Suggested solutions include the acknowledgment of disability as an unemployment rather than rehabilitation issue, recognition of the universality of disability, an increase in access to technology and the removal of work disincentives. Success depends on legislation, community identification, leadership development, economic and market research and analysis.
Perhaps the latter two definitions can be summed up in a wider definition that is widely accepted by disabled people themselves: namely that disability is not a deficiency of a person, rather it is the norm that people are born with different physical/mental capacities; that disability is something caused by an intransigent society and an environment that fails to cater for all people. Therefore, the problem does not lie with the person who is disabled, but in the society that imposes the disability on that person.
Such definitions are however, more theoretical than practical. In order to legislate for disability, governments need to be very clear about who is or is not disabled. At first glance this may seem a simple question to answer, but in fact it is it is far from being straightforward.
In India, the 1995 Disability Act, Section 2(i) says disability means: "blindness, low vision, leprosy-cured, hearing impairment, locomotor disability, mental retardation, mental illness". A person with disability is defined as anyone "suffering from not less than 40 per cent of any disability as certified by a medical authority". This definition is still very limited. It does not include learning disabilities such as autism and dyslexia, or disabling illnesses such as haemophilia.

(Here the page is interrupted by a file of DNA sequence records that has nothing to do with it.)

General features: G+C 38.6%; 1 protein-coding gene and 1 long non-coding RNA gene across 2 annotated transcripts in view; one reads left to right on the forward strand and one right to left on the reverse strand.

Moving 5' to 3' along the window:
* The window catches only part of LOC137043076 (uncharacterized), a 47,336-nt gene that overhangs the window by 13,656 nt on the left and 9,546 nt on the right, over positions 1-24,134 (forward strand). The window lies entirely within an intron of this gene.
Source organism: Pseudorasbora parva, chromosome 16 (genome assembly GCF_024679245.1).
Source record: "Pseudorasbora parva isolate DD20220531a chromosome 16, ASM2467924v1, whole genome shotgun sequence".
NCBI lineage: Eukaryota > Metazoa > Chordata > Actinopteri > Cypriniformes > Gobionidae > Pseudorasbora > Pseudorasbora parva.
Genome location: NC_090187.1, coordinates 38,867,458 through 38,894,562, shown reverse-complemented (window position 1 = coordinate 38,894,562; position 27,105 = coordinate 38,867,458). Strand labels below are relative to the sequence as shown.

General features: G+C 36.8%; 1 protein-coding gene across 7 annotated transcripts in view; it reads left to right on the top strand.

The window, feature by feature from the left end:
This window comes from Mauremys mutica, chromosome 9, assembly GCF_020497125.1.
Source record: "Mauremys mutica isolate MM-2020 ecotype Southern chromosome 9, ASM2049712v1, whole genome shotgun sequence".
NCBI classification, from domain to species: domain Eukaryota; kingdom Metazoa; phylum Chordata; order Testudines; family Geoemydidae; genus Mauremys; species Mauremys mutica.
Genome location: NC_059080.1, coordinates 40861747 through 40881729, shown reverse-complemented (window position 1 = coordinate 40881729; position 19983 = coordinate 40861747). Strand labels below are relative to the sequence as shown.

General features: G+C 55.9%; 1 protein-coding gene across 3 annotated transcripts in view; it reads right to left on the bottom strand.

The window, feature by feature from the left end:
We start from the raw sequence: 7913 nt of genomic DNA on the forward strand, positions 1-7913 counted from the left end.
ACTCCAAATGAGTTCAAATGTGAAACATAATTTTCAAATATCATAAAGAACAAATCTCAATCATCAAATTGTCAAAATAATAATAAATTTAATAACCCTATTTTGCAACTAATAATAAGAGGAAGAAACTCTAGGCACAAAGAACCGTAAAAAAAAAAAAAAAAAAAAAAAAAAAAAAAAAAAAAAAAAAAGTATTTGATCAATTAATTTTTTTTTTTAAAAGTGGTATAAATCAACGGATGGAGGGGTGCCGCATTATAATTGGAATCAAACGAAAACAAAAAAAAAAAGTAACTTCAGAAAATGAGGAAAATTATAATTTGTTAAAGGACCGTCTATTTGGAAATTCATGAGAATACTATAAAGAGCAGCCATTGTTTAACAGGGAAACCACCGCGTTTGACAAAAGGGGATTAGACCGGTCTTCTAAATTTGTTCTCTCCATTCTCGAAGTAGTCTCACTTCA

However even this is an advance on a previous definition given by the Planning Commission of India, which said a disabled person was anyone who was blind, deaf, had an orthopaedic disability, neurological disorder or was mentally retarded. This earlier definition included "any person who is unable to ensure himself/herself, wholly or partly, the necessities of a normal individual or social life including work, as a result of deficiency in his/her physical or mental capability".
So disabled people were, by definition, classed as being unable to (unfit for) work. That is clearly not the case, as can be seen by the example of one of the world’s greatest scientists Professor Steven Hawking, who is, surely by anyone's definition, clearly a disabled person.
Away from India, the World Health Organisation (WHO) manual sets out the following definition of disability: "A disability is any restriction or lack (resulting from an impairment) of ability to perform an activity in the manner or within the range considered normal for a human being." This is clearly a much more inclusive definition.
In the United Kingdom, the Disability Discrimination Act says a person is considered disabled if they have: "a mental or physical impairment" which has an "adverse effect on their ability to carry out normal day-to-day activities".
An adverse effect on "normal day-to-day activities" is further defined:
At least one of these areas must be badly affected: